When is a friend a friend?
This is a big question for many of us, and one I think many of us struggle with from time to time
We have friends. Some we’ve known for ages, some more recent. Some who think they are our friends when we don’t think they are, and some who we think are friends but that actually maybe are really just people we know
So what is a friend? Maybe easiest to think about how we behave as someone’s friend ourself.
For me the most important part of being a friend is being reliable If I say I’ll do something I try very hard to do it. If I can’t, then I feel really guilty and say so as soon as I can. I’m definitely not a perfect friend but I know that there are responsibilities associated with claiming someone as a friend.
It means being there for them. It may mean listening to them speak when it’s not something we are interested in ourself. It may mean postponing something we have planned to do, in order to help out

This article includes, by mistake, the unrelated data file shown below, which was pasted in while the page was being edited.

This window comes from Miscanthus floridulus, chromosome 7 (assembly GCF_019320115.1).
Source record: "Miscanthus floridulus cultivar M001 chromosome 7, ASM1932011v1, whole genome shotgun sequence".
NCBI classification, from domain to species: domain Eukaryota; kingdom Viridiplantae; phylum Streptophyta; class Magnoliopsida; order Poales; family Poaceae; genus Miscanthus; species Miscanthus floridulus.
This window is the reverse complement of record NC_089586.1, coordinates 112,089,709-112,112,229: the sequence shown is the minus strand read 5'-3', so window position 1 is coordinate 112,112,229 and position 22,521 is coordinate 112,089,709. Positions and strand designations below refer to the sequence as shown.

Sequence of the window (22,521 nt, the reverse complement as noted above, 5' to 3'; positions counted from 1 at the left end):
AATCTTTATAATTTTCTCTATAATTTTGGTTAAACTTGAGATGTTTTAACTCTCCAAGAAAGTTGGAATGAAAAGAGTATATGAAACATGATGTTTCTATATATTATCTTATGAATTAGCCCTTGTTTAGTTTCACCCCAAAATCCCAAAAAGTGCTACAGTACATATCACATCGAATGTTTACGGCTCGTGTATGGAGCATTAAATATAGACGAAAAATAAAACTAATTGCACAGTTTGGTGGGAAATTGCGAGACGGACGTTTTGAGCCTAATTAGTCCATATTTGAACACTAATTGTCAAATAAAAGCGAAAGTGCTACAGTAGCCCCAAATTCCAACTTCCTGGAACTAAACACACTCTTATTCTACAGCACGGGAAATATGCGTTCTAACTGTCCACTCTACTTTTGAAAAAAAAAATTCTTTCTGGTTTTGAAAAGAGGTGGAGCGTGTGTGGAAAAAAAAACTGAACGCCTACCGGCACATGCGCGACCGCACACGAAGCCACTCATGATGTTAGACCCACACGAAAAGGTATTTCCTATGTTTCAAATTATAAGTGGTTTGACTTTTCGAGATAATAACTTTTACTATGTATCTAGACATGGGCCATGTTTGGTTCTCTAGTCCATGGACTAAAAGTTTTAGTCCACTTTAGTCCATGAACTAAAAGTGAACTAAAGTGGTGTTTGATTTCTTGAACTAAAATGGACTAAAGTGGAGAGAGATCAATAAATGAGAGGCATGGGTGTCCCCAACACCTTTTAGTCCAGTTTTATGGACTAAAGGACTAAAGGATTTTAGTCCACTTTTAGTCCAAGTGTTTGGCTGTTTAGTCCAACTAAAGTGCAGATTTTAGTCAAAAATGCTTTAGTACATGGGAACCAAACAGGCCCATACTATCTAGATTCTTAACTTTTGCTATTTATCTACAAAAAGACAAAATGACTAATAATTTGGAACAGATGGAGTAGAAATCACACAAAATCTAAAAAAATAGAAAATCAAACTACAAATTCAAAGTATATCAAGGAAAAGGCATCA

In return, my friends, the good friends, would do the same for me. I hope
And that’s the challenge, those two words “I hope”. Is it better to say “I trust”?
If a friend is a friend, they’ll be there for me just as I’m there for them.
Sometimes we notice that our friends actually are less and less present, except when they want or need something. Sometimes they just become unreliable, cancel at short notice, forget things, be late, that sort of thing.
It happens to all of us sometimes of course. It’s when we see a pattern developing that we need to notice. When we fit our lives around the friend over and over again. When we can’t remember the last time the friend put us first or did anything to help us.
Maybe that’s when it’s time to see that friendship differently. Actually, to “see” the friendship for what it is.
And step back a bit.
We still know them. We still like them - if we didn’t we wouldn’t even be wondering, we’d just stop seeing them!
But maybe we need to focus on more equal friendships for a little bit.